Back in November of 2010 I was invited by a producer from Half Yard Productions to be interviewed for the upcoming History Channel show “How the States Got Their Shapes.” Near the Lincoln Memorial, I was interviewed by host Brian Unger for a good 30 minutes, but after watching tonight’s episode about Washington, DC, I found that most of the interview was left on the cutting room floor. Nonetheless, I came across as knowledgeable (albeit briefly) and the episode did a decent job at explaining some of the issues residents of the District of Columbia face (like no Congressional representation). If you have a chance, watch the rerun of Episode 6 “Use It or Lose It” on the History Channel or purchase a digital copy from Amazon.com.


Camera Trick Explained: In order for people to draw on the screen, like I am doing above, the producers mounted a clear piece of plexiglass in front of the camera, and then in the editing room they reversed the footage (left to right) to make it appear that we were drawing correctly. Had my outfit had some lettering they would show up in reverse due to their camera trick. I’m also right-handed…


Also see DCist’s brief review of the show.



Brief Media Recap of the Townhall Meeting on the District’s Medical Cannabis Program
|| 2/11/2011 || 10:06 pm || + Render A Comment || ||

Before the town hall forum, I was interviewed by Mike Conneen of TBD/WJLA in Adams Morgan.


When we arrived to setup the town hall, DC Fox 5 was already waiting for us. I was interviewed for the segment:



Overall, I would say the town hall meeting was a success. Hopefully the law gets implemented soon.



A 24-hour Metro? For one rider, the train is always half full – By Kytja Weir, Washington Examiner
|| 1/5/2011 || 10:09 pm || + Render A Comment || ||

Logo for Washington Metropolitan Area Residents for a 24 Hour Metro

Earlier this week I got a random Facebook message from a reporter who noticed that I had created the Facebook Group Washington Metropolitan Area Residents for a 24 Hour Metro and was interested in doing an interview. I wrote her back and we ended up speaking for about 30 minutes about this project. A couple days later this article showed up on the Washington Examiner’s Capitol Land blog:


Screen grab from the Washington Examiner website

A 24-hour Metro? For one rider, the train is always half full

By: Kytja Weir 01/05/11 3:34 PM
Examiner Staff Writer

Nikolas Schiller has a dream. But even he calls it “a dream deferred.”

He’d like to see the Metro system operate 24 hours a day. And 689 others agree with him.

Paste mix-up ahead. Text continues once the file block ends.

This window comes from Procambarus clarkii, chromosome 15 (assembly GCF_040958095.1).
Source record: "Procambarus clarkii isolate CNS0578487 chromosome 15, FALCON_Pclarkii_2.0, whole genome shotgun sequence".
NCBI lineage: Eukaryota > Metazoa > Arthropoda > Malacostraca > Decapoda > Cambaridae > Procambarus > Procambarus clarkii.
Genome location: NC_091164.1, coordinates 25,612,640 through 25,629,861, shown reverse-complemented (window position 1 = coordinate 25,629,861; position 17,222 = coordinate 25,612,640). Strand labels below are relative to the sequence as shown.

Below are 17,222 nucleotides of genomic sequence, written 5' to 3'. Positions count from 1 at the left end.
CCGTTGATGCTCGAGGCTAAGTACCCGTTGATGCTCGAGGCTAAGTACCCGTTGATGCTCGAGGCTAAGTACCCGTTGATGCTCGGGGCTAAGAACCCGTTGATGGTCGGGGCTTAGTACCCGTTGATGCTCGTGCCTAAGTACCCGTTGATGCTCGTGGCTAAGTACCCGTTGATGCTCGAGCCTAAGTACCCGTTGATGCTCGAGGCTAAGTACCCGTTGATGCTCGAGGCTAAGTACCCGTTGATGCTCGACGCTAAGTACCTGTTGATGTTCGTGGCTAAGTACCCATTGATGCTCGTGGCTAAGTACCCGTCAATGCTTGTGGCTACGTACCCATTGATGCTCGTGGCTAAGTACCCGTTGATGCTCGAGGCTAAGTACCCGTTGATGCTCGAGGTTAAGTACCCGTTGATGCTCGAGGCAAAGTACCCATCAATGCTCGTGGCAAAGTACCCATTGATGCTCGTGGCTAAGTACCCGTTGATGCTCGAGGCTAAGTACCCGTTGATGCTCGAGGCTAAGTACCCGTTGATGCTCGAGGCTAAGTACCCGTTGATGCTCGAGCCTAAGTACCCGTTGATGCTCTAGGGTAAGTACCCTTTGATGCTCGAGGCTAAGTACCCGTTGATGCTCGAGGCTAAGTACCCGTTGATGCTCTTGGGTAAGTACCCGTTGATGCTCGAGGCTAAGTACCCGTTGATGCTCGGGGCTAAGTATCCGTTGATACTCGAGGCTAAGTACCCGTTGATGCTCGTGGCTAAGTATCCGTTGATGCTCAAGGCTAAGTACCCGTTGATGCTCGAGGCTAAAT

The D.C. consultant and artist created a Facebook campaign in February 2009 called “Washington Metropolitan Area Residents for a 24 Hour Metro.” It quickly got a following, even though he acknowledges that many of the fans were already his friends.

“The United States government operates 24 hours a day, 7 days a week, so should Metro,” became the motto.

He traveled around to other systems and realized few agencies but New York City run 24 hours a day. But his thinking was that if riders miss the last train of the night in D.C., they have to shell out big bucks for a taxi to get home.

So why not charge riders more for late-night service, perhaps running just one train per hour? That would allow the trains to move on a single track, freeing up the other side for the track work and maintenance that gets done at night, he said.

He started the campaign to gauge interest. He even bought ads on Facebook to tout the idea.

At one point he tried to organize a meet up of the like-minded, hoping to re-create subway parties that occurred on London’s system.

But alas, Metro has talked of cutting service in recent years, not expanding it. Even the extended weekend service of 3 a.m. on Friday and Saturday nights teetered on the chopping block during the last budget cycle, saved at the last minute by District officials.

Now, the current focus on safety makes Schiller’s idea even less likely. And then there’s the cost.

Metro has charged $27,000 to groups to open the rail system an hour early, say for a marathon or other event. At that rate, it would cost about $135,000 a day to keep trains running. That’s $49 million for an entire year.

To cover the extra costs, the system would need for riders to make about 26,000 more trips each day at $5.24 a pop (twice the current average rail fare) on top of the already 700,000 or so trips that occur on a typical weekday. That’s before taking into account the extra wear and tear on the trains and tracks or other costs that would come from running continuous service.

But Schiller says he would still like to see it happen. And the Facebook campaign lives on, gathering a few hopeful followers at a time. Three more joined this week alone.


Leave comments on the Washington Examiner website: http://washingtonexaminer.com/blogs/capital-land/2011/01/24-hour-metro-one-rider-train-always-half-full